Free Bass guitar lessons

Join the forum, it's quick and easy

Free Bass guitar lessons
Free Bass guitar lessons
Would you like to react to this message? Create an account in a few clicks or log in to continue.

Presicion Bass VS Jass Bass

Go down

Presicion Bass VS Jass Bass Empty Presicion Bass VS Jass Bass

Post  Nocturnal_Pulse Mon Sep 06, 2010 5:06 pm

Surfing around the net I found this topic which I believe can solve many trouble to beginners (like myself) if they can't tell the diffirence by ear but they still want to play the bass guitar. Hope it's useful Smile

Copy from Worship Guitar Guy

-Jon Chema

Being a musician, I tend to be asked many questions about my hobby. The majority going something like the following… “Is that a guitar your playing?”… “How long have you been playing?”….. “Can you teach me how to play?”…. “How’s your band going?” However, a few months ago, a fellow musican friend asked me a very interesting question. It happened to be the most intelligent one that I have heard over the past few months. The question was simple.. “What is the difference between a Jazz Bass, and a Precision Bass?”

The answer to that question is not a simple one-line response. It is actually quite complex, and I will bet you that the majority of Guitar Center employees could not tell you the difference. Describing something that you hear is normally an impossible task. You can’t quite describe a sound in words. Anyways, I will try my best to give you a little history lesson on the two basses, and then try to explain their distinct sounds.

Back in the early days, the concept of the bass guitar was unheard of. The only real intrument with a “bassy” sound was that of the upright bass. It was an enormous instrument, that could only be played while in an upright position (hence the name) and was not capable of being amplified. In 1951, Leo Fender created the Precision Bass Guitar. He realized that the process of building a guitar could be simplified, and dreamed up the idea of a bass that you could actually hold. This new bass could be played like a guitar, and had frets so it could be played with “precision”. This new bass could also be amplified, thus liberating bassists from unwieldy and increasingly difficult-to-hear acoustic basses. The new concept struck gold, and revolutionized the music industry. Along with the Telecaster guitar, these two historic instruments laid the foundation for a new kind of group and a revolution in popular music—what we know today as the modern rock combo. As opposed to the “big bands” of the era, electric Fender instruments made it possible for smaller groups of musicians to get together and be heard.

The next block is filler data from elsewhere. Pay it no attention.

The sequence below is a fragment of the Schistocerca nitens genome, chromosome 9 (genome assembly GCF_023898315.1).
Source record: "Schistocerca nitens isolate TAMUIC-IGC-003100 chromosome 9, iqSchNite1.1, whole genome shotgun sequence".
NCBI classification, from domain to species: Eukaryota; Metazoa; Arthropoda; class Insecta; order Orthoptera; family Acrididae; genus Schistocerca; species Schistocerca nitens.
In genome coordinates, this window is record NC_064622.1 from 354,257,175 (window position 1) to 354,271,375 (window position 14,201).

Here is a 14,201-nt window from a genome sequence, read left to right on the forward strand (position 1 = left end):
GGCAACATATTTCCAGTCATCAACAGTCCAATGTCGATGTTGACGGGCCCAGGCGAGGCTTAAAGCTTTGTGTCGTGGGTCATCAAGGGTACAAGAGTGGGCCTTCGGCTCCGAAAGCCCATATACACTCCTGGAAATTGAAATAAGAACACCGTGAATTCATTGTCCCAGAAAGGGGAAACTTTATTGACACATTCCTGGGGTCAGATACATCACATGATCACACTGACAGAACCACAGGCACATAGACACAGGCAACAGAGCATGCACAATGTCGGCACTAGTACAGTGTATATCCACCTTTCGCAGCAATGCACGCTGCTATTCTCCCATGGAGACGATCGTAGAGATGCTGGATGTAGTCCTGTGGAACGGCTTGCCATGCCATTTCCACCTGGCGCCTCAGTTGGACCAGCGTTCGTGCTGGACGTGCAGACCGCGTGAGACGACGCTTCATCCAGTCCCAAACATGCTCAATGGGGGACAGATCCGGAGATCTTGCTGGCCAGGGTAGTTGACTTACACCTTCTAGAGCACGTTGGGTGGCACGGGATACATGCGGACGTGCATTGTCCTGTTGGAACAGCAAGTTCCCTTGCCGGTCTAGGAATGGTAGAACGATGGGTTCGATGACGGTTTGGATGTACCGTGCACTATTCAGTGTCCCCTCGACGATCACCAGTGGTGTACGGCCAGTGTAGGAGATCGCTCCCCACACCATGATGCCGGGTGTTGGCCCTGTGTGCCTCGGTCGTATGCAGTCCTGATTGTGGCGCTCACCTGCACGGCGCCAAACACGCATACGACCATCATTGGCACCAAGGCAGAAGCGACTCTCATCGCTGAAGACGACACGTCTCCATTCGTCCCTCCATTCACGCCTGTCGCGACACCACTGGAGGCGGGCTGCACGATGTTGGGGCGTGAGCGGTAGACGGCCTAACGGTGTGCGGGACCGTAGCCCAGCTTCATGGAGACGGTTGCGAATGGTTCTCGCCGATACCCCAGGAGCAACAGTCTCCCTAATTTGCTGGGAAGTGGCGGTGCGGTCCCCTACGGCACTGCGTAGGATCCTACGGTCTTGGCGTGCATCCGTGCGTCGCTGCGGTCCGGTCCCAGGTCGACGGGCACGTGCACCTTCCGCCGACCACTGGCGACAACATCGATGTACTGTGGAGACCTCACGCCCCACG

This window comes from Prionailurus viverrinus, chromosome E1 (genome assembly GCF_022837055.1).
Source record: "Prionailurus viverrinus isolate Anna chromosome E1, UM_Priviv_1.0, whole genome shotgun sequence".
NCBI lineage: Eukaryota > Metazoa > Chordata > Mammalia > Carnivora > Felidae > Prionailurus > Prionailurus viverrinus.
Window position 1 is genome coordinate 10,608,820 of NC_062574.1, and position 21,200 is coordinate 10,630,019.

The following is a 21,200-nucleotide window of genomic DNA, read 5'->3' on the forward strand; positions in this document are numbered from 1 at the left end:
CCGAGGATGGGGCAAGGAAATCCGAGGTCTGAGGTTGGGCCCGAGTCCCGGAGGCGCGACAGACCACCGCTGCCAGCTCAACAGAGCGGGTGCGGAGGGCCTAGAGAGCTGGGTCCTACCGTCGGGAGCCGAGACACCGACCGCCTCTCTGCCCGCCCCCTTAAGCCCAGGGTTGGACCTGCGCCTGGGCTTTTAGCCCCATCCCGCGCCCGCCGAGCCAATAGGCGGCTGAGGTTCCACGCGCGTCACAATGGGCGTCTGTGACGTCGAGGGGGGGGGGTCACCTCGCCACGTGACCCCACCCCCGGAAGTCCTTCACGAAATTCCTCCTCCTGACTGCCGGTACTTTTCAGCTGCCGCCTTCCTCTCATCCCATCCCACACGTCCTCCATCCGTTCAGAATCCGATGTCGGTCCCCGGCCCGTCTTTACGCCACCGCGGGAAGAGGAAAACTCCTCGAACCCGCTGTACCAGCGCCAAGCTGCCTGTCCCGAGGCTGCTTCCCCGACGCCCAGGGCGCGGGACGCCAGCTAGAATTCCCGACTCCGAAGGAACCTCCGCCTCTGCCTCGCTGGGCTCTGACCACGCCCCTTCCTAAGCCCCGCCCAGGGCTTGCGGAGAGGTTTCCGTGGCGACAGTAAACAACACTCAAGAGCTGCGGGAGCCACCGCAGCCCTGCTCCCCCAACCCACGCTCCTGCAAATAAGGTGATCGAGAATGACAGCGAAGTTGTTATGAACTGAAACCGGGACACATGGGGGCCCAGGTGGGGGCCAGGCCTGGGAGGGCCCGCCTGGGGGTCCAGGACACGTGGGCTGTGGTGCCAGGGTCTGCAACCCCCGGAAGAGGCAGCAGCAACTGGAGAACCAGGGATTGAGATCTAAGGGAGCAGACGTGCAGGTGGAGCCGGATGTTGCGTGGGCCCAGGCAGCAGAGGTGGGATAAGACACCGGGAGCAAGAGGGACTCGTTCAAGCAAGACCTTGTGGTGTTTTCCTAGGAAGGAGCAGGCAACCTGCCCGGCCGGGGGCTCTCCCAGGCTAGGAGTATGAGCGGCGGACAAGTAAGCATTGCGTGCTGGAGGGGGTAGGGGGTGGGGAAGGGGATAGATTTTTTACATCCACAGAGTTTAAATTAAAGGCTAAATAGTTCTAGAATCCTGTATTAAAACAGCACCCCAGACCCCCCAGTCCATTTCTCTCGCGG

Upon seeing the sucess of the Precision bass, Leo Fender decided to create a new “upscale” line of basses. He later named them the jazz bass. This new bass guitar boasted two single coil pickups that hum-canceled more effectivly, a differn’t body style and pickguard, new knobs, and a slimmer (faster) neck. The new line was a sucess, and Fender was truely at the top of it’s game. Over time the Precision and Jazz basses evolved into what we know them as today.

When asked to contrast these two instruments, the first thing that comes to mind is the sound. The Presicion bass tends to have a big bottom end to it. It isn’t neccesarly a muddy sound, but it’s very deep and lacks alot of treble. The Jazz bass on the other hand, has a very distinct sound. It has a different selection of pickups, therefore giving it a unique mid-range growl. The Jazz bass, in my opinion, tends to give a crisp full sound but lacks the amount of bass that the P-bass gives. In modern music, the P-bass tends to be used more in a rock, hard rock, and Metal enviroment. The Jazz bass can me seen more often than not in the Jazz, Blues, and Country genres. However, the two are used in every genre all the time. The choice of bass really depends on the type of bassist, and the sound that they are looking for.

The Fender Precision and Jazz basses have revolutionized the world of music. We owe much of this to their father, Leo Fender.
A resident.
A resident.

Back to top Go down

Back to top

Permissions in this forum:
You cannot reply to topics in this forum